1) Allow lodges to die quickly and easily. 

This is the hardest principle for our older members to accept. It makes sense, in a way. When you exert years of energy into a project, the mere thought that it could be discarded is a almost distasteful. But that's the problem. 

We have all been to a zombie lodge. Oftentimes, they continue to run into a wall. When new energy shows up, they gobble it up and that new brain goes away, either by leaving, or worse, becoming a part of it. A lodge like this should die. This lodge drags down Masonry by lessening the experience. And it's not just localized. Masonry, being a node based interconnected system, depends on the other nodes to pass information. If one node becomes slow, or weaker, more energy is applied with far worse results.

2)  Allow lodges to be born easily, with few restrictions.

On the flip side, we need to encourage new lodges. Lots of them. A market based system based on protectionism just increases inefficiency. Inefficiency is not a good thing. Progress is slowed. Innovation (the good kind) is stunted. We lose eager brothers behind red tape. 

Here are some examples I've seen in various Codes. Don't worry, I'll unpackage all of these.

a) New lodge must get permission from existing lodges.

b) New lodges cannot be within a set distance of another lodge.

c) Number of Master Masons signing exceeds, and in some cases, far exceeds the quorum requirements of existing lodges.

d) Restrictions on who can be the signer if the petition for dispensation, i.e. no elected officer in another lodge.

e) Subjective ritual standards that require near perfection of work by lodges UD inconsistent with existing chartered lodges.

f) Required to work in only Masonic buildings and with all paraphernalia at dispensation.

Before I get started, the funny thing is oftentimes, the fee itself to petition for a dispensation to form a lodge is almost a pittance, indicating to me that this economic protectionism in American Freemasonry was never originally intended.

a) New lodge must get permission from existing lodges and b) new lodges cannot be within a set distance of another lodge.

This boggles my mind. Why on earth would you give the organization most in need of competition rights over their competitor? If there is a subset of brothers so set on starting a lodge in the vicinity of another lodge, the likelihood is that there is either a) plenty of room for the both of them or b) a defect in the existing lodge.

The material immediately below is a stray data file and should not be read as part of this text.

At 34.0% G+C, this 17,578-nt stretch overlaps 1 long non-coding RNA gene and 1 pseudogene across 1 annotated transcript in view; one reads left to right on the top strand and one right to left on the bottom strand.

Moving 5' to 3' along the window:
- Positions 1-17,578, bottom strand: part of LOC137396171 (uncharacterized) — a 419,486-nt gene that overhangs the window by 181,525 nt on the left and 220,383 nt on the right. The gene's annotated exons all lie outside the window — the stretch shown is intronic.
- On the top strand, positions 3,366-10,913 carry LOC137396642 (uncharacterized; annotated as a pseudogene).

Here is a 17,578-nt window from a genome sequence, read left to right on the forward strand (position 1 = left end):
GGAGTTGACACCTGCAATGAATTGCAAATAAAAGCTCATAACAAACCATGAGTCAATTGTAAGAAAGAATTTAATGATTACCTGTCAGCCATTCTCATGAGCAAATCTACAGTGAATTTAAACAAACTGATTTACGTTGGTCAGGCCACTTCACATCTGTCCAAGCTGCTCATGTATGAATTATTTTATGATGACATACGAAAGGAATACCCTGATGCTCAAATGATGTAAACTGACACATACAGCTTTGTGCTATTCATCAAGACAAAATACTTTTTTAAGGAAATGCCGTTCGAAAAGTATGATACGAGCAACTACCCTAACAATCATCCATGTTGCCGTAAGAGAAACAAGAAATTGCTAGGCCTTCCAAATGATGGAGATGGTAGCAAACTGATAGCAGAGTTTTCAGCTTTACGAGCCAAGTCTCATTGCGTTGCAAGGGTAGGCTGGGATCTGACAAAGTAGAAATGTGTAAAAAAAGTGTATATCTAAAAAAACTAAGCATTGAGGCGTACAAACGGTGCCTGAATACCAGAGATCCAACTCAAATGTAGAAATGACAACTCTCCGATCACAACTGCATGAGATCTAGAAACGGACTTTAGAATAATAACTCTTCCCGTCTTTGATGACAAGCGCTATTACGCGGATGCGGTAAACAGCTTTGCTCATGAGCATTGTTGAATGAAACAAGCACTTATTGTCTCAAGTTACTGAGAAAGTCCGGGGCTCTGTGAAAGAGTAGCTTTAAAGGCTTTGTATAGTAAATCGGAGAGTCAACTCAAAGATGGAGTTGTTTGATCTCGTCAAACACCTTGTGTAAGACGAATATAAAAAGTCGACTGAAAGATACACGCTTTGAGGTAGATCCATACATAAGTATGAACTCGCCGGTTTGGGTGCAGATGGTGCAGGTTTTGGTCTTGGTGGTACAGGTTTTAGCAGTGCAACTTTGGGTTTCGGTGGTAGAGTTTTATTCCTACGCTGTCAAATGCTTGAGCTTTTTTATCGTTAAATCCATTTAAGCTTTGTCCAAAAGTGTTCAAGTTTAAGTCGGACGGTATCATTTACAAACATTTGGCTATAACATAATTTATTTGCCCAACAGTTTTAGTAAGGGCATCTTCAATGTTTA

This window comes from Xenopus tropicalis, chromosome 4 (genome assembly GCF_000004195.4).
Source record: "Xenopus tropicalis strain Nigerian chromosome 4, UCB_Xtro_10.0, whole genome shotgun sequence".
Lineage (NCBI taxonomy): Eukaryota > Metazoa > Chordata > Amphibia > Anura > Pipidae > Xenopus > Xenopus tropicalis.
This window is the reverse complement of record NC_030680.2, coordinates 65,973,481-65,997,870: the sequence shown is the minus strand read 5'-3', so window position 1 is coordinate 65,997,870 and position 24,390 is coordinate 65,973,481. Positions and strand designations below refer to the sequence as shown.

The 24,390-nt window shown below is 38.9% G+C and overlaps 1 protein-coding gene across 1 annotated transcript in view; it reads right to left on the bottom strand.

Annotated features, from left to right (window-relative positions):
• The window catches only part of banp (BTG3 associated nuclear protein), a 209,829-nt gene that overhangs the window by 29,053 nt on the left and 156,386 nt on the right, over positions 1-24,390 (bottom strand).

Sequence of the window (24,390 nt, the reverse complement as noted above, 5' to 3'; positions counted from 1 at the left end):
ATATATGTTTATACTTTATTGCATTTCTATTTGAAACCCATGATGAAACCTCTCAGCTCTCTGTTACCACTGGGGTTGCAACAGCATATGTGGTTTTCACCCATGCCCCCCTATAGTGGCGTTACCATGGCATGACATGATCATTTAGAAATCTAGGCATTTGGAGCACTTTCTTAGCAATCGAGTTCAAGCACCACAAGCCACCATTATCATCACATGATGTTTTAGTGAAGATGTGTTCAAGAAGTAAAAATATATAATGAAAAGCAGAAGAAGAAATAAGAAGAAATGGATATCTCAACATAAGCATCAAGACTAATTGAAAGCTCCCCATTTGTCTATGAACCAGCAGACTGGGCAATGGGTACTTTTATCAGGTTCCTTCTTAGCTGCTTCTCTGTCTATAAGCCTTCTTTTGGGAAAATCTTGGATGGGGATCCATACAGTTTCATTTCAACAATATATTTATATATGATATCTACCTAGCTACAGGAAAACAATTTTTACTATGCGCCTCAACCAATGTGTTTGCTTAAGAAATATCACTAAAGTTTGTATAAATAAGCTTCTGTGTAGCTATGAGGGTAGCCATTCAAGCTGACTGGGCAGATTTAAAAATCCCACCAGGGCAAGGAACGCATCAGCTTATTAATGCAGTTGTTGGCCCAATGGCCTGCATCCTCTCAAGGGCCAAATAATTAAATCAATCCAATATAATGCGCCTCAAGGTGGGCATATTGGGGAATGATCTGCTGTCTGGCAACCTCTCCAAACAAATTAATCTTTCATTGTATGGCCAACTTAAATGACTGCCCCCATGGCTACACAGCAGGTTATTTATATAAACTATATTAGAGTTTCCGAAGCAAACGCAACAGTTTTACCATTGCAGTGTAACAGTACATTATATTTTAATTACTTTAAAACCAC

I get that. In how we are designed organizationally, we are a franchisee/franchisor arrangement. Restricting where a lodge can form creates huge sections of area that become unserviced by a Masonic lodge. That's economically wasteful. If a market exists and there is interest, we should be there. Instead, we'll have brothers driving 30 minutes, 40 minutes, only to sit bored. Time is value and lack of availability will immediately butt into that.

c) Number of Master Masons signing exceeds, and in some cases, far exceeds the quorum requirements of existing lodges and d) restrictions on who can be the signer if the petition for dispensation, i.e. no elected officer in another lodge.

These restrictions are often aimed at who can sign the petition for dispensation. And as you can see, these can get ridiculous fairly quickly. We already have a ritualistic/legal/traditional number of Master Masons necessary to form a lodge. It's seven. Seven. So, when you see 12.... 15.... 25!, even 50!, ask yourself, why?

The only reason I can think of is that, just like most protectionist laws, it starts with good intentions. Maybe the Grand Lodge brothers were worried about quality or sustainability. But now, these two become something far worse. Try starting a lodge that needs 25 Master Masons who are not elected officers. As someone who did, it's near impossible. If you can find one active Mason, he will, more likely than not, be one of those five things.

Even worse is that you also try to grab brothers who are MINOs, Members in Name Only. Getting across the finish line requires just getting names on a sheet of paper. That's no way to build excitement while the lodge project is under dispensation. And worse, it's a fiction as well as to encourage potential bad faith attempts to start a lodge.

e) Subjective ritual standards that require near perfection of work by lodges UD inconsistent with existing chartered lodges.